what makes this project so compelling is not only the diligent research, but the perfectly balanced and thought through inner workings of its larger design.
Eichhorn – and that’s the third part – additionally presents in the publication her initial and ultimately unrealised idea to literally relocate the whole building, therefore removing it from the site of the Biennale. As radical and compelling a gesture this would have been, its presentation as a dismissed alternative once again makes clear that Eichhorn very actively decided against the grand approach, that would have meant getting rid of the problem of (German) history within a single stroke. Instead, she adds yet another component – the fourth – a series of guided tours to memorial sites for the victims of “the National Socialist Occupation of Venice” during the years 1943 to 1945, consequently decentering the gestural impulse of art even further, not only by providing context in research, but by parallelizing and supplementing the project as a whole with the proper hands-on political work of remembrance on the ground (and thus outside the literal grounds of art, the Giardini). Ultimately, what makes this project so compelling is not only the diligent research, but the perfectly balanced and thought through inner workings of its larger design – the way the various parts complement and at times contrast each other.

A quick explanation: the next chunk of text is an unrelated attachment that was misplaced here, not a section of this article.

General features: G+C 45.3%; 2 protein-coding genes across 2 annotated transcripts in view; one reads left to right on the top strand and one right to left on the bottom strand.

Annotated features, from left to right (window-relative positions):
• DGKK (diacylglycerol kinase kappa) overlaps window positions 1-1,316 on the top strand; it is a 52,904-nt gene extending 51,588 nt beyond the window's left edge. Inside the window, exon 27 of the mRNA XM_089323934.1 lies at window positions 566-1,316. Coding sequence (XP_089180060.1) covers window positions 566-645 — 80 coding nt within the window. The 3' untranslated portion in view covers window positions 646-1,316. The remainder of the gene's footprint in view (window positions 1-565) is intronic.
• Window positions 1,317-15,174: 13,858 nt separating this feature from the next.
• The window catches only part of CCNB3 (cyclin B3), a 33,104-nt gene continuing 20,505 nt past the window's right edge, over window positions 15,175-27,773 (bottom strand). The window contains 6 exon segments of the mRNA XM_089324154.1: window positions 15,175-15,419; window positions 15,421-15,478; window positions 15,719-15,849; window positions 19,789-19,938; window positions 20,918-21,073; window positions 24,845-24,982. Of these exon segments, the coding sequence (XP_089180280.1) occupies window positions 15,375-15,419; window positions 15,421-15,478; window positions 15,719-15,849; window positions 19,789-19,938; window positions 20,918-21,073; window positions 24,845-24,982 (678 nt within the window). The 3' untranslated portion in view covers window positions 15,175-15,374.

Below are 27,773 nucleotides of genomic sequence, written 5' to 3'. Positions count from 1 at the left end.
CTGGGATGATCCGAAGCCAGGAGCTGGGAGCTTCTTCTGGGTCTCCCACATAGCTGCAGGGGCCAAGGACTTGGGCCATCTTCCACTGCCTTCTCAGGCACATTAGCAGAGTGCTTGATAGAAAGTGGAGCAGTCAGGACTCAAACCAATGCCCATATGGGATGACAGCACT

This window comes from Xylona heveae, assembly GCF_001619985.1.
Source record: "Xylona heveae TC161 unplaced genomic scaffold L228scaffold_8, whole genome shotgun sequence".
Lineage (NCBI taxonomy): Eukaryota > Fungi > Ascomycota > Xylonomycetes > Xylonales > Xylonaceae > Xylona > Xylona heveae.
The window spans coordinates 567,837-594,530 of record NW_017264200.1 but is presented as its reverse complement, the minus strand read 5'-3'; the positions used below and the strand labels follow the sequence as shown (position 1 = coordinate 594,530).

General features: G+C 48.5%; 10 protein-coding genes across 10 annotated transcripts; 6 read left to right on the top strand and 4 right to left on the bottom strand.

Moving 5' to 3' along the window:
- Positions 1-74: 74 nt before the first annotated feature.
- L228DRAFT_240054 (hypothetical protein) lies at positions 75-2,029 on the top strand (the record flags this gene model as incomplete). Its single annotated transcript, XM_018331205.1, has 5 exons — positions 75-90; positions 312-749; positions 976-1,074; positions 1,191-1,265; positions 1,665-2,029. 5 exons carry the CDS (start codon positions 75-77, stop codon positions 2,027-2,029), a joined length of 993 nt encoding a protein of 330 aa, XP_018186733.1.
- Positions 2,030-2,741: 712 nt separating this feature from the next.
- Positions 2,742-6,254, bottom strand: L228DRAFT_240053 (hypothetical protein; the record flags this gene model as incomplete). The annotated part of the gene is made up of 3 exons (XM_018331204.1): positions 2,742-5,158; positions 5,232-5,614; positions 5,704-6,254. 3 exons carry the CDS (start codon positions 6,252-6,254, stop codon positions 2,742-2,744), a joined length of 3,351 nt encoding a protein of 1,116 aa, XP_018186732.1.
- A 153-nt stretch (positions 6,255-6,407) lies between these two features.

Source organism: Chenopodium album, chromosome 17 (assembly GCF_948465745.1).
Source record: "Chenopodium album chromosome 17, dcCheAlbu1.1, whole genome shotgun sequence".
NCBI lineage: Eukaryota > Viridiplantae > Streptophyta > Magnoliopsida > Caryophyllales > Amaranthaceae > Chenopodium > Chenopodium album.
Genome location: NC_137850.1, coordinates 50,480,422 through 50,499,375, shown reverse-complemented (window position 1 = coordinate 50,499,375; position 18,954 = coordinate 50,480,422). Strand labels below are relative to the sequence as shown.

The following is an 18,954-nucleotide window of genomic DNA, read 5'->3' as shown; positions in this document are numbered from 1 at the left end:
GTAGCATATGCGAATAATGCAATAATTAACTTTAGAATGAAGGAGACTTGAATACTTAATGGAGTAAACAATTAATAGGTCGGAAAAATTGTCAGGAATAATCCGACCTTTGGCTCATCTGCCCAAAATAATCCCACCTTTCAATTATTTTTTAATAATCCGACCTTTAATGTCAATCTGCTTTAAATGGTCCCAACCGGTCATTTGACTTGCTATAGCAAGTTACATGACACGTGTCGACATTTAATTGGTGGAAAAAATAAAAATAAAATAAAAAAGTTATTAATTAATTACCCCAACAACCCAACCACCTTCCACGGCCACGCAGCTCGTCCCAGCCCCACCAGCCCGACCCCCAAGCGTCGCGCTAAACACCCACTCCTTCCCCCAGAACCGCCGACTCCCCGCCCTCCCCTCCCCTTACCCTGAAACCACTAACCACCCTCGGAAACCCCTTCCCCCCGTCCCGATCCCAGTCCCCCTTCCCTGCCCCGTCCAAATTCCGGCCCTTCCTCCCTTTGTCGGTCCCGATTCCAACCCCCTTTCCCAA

If one is tempted to bring up a comparison, “Relocating a Structure” with its multi-faceted and layered approach, feels in many ways like the total opposite of Anne Imhof’s Golden Lion-winning performance Faust from 2017. Imhof, who had German Shepherds parading in front of the pavilion, referred heavily not only to the Nazi past of the building, but seemed to hint at Haacke, too – only that she was doubling up the floor with a layer of glass, not opening it up. In large brushstrokes and with a heavy lean on the gestural side, she was literally playing up “German-ness” until it became a grotesque neo-goth farce. Set against Imhof’s approach, Eichhorn’s project undeniably has the tendency to fall on the side of an “inner-German” discussion; but it also becomes clear, that “Relocating a Structure” unfolds on a wholly other and interestingly somewhat new level of dealing with the German Pavilion’s past – that is history proper, not myth.
“Relocating A Structure”
German Pavilion, 59th Venice Biennale
23 Apr – 27 Nov 2022
DOMINIKUS MÜLLER is a writer based in Berlin